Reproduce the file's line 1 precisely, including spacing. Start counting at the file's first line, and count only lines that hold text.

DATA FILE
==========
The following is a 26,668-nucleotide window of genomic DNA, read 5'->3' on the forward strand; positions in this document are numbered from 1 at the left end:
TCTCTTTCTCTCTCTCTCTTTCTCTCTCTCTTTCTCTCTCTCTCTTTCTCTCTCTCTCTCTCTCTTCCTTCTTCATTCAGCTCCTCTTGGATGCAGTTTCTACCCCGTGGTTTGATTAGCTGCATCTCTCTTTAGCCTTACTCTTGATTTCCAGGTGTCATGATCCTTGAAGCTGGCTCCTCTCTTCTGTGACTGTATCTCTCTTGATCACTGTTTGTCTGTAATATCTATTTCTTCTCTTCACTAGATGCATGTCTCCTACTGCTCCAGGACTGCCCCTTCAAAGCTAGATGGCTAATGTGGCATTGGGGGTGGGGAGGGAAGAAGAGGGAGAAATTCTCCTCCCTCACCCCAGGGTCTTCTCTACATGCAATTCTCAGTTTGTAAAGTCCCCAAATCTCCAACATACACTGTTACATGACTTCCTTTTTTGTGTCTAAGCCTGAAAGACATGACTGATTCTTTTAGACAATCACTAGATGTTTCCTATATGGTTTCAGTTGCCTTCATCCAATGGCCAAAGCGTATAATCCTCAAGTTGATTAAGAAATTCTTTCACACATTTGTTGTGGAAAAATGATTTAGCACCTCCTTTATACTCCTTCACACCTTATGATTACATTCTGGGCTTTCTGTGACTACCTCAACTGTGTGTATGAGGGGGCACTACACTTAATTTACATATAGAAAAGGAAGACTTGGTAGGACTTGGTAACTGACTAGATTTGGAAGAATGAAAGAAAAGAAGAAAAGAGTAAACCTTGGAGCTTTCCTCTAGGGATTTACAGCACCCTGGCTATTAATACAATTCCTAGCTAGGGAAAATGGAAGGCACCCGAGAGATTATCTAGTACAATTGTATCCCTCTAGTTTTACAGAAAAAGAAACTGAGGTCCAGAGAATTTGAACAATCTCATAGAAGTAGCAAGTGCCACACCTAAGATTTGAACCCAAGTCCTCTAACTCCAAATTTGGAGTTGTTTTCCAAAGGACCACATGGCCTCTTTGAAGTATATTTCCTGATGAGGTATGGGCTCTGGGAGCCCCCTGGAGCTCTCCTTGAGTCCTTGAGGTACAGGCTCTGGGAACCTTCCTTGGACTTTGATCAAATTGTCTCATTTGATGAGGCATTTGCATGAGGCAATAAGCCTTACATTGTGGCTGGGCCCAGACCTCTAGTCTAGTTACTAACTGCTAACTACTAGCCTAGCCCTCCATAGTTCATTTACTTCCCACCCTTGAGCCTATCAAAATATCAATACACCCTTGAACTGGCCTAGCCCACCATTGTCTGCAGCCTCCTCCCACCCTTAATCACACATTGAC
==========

The following is a 26,668-nucleotide window of genomic DNA, read 5'->3' on the forward strand; positions in this document are numbered from 1 at the left end: